Cunego insists he has nothing to hide in relation to Italian anti-doping investigation
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Friday, April 9, 2010

Cunego insists he has nothing to hide in relation to Italian anti-doping investigation

by Conal Andrews at 6:26 AM EST   comments
Categories: Pro Cycling, Doping

Responding to reports mentioning him in connection with the ongoing anti-doping investigations in the town of Mariana Mantovana, Damiano Cunego has officially denied any involvement and said that he has not received any notification from prosecutors that he is one of those being studied. He also denies ever having met the coach Guido Nigrelli, around whom the investigation is centered.

“I called home, I have not received nothing. Things are very quiet,” he told l’Arena, when asked about the investigation that reportedly involves 35 individuals. “Personally, I have never seen Nigrelli. I know him only by hearsay. The team is regularly in his pharmacy to buy standard medications.”

Nigrelli is being investigated on suspicion of having given banned substances to riders. He has been linked to the Lampre trainer Sergio Gelati. Cunego says that he knows the latter, having worked together at one point, but that is all.

“Gelati followed me for a brief stint as coach, giving me a program and testing me at my home in Cerro. Then I decided to do it alone. I know how to train and programmes, more or less, are always the same.

“I’m astonished at all this fuss. I have nothing to hide – for sure – and although many say the opposite, nothing has come to my house. I do not know what else to add. I’m here at the [Tour of the] Basque Country with the goal of improving the overall ranking. Now I am in eighth. We are all a few seconds apart and tomorrow [Friday] is important for me. Then there will be the final time trial. To win a stage would be ideal, but it is important to also defend myself well.”

Cunego won the Giro d’Italia in 2004, while just 22 years of age, but has not approached that same level of consistency since in Grand Tours. He has made several anti-doping statements in recent years and has said that he will never again be the rider that he was six years ago. Rightly or wrongly, some have interpreted this as an subtle admission that he once used products but has since decided to ride clean. Another possible interpretation is that he has not had the same recovery since being struck with the Epstein Barr virus in 2005.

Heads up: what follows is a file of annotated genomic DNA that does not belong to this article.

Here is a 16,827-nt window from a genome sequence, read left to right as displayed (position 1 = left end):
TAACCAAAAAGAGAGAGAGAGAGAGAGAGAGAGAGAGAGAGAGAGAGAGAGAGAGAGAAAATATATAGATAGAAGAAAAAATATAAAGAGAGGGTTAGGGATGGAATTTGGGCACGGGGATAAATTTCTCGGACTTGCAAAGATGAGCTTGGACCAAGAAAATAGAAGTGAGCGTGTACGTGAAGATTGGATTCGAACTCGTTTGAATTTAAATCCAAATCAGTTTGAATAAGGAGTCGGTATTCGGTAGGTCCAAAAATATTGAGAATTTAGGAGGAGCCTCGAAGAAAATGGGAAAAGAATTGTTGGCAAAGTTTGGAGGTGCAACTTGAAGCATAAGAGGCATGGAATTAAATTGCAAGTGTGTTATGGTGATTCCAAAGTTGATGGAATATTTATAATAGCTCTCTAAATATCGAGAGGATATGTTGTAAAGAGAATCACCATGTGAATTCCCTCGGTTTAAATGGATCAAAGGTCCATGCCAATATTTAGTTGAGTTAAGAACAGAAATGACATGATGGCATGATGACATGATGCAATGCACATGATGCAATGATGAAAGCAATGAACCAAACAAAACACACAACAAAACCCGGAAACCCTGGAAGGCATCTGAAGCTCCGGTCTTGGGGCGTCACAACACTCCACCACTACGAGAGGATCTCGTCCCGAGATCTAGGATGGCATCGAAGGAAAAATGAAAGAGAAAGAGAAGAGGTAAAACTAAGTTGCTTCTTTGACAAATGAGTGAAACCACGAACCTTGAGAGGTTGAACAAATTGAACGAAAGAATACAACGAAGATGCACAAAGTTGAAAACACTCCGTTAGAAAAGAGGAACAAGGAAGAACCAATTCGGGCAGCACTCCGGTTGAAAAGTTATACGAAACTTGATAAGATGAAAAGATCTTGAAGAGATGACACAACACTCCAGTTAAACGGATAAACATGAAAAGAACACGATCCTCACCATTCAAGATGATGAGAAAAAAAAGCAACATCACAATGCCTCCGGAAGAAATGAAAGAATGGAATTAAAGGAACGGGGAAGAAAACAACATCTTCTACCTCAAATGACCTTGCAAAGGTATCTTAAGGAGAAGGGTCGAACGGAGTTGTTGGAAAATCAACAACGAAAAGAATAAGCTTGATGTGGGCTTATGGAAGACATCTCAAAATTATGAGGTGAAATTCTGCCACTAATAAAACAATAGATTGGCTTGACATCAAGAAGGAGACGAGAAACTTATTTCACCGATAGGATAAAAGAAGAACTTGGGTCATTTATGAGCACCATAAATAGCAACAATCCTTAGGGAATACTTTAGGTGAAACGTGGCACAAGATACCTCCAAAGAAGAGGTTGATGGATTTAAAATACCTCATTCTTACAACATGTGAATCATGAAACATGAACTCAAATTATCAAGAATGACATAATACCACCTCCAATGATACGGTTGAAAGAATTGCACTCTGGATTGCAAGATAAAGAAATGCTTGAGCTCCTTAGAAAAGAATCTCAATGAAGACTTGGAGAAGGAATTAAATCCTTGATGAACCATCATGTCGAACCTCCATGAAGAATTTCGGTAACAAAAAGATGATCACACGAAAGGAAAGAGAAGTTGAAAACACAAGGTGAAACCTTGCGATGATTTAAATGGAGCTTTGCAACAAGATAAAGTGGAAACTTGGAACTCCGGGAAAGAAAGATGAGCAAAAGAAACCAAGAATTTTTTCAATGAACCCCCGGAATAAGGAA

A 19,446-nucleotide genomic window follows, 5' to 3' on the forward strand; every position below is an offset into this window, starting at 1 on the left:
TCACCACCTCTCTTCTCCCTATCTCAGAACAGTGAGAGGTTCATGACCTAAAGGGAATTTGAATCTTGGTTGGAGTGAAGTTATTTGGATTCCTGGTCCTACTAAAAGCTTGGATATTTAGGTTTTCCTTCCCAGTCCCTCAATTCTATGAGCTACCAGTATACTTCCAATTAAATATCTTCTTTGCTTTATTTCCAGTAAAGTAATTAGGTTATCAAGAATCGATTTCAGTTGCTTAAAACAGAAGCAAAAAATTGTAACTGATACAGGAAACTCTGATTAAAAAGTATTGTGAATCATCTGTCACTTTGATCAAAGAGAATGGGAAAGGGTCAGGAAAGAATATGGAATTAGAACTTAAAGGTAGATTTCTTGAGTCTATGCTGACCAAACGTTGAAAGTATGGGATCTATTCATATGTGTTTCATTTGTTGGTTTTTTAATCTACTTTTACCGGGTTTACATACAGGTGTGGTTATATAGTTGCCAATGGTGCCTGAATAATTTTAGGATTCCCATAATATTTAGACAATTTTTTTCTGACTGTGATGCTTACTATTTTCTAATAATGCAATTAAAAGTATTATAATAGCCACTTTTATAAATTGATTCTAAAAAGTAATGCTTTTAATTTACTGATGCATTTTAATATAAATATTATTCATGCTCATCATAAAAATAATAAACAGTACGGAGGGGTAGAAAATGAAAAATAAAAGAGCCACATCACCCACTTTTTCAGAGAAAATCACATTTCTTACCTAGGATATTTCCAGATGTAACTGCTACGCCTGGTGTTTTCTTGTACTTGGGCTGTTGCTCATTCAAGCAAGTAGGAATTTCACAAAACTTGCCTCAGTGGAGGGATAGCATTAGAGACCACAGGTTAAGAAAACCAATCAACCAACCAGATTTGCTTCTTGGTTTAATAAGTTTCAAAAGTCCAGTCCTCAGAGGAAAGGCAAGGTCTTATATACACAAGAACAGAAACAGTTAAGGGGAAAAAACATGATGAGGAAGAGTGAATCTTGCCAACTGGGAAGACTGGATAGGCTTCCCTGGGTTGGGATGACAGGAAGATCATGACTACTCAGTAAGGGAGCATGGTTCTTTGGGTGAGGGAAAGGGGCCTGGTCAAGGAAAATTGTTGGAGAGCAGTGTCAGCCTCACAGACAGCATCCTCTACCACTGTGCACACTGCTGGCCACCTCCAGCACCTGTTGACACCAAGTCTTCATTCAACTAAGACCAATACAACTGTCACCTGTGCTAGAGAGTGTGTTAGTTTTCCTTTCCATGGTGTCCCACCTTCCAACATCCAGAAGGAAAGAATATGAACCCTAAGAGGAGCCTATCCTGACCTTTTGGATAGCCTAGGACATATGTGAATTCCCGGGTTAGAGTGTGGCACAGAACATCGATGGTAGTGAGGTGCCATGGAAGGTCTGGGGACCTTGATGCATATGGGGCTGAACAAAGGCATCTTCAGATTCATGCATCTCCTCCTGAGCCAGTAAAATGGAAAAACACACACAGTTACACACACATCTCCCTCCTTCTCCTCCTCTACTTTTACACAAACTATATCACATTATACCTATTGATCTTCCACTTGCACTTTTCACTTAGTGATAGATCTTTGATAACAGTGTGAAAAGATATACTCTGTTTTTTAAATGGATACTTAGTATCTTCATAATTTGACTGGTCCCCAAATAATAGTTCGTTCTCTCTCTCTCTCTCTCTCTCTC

The 28 year old remains a successful rider, albeit an inconsistent one. He won two mountain stages in last year’s Vuelta a España, has taken three editions of the Giro di Lombardia, the best young rider award in the 2006 Tour de France, and has won other important events such as the Amstel Gold Race.

His view is that the current story will blow over. “Sportingly speaking, at Lampre we are going well. As for the rest, this negative publicity is not good and the sponsors are certainly not happy. But even that will pass,” he said.

“Surely in cycling, ultimately, we must distinguish what is good [from what is bad] and not just lump everything together. Like when we did the controls in San Vincenzo; that was much ado about nothing. I see similarities with what is happening now.”

The San Vincenco reference is in relation to surprise anti-doping tests that took place during the team training camp in January 2008. Four anti-doping officials arrived late at night and began testing the riders at 11pm, the visit lasting until 3.30 am. This was criticized on the grounds that several riders were already in bed and WADA’s anti-doping regulations state that tests should be carried out before 10pm.

Cuengo’s attorney Alex Carera insists that the rider is at peace and has nothing to hide. “This is more than a storm, but we are talking about a big misunderstanding,” he said. “Damiano is very serene, he could not be more serene. He is one hundred percent certain, as am I, that they can do all the investigations they want because they have no chance of finding something illegal.

“Damiano does not have to justify anything because he has not used any substance and he has never visited Nigrelli. He does not even know what he looks like. He never went to that town in the provence of Mantua.

“In Italy, we know that if a person makes a complaint to the police about any type of crime, the police have the right and the obligation to initiate an investigation, but that does not mean anything. We do now know, I repeat, if Cunego is suspected because he has received nothing from the prosecutors. Otherwise, nothing would change because Damiano is so transparent in all his things that he has nothing to fear.”


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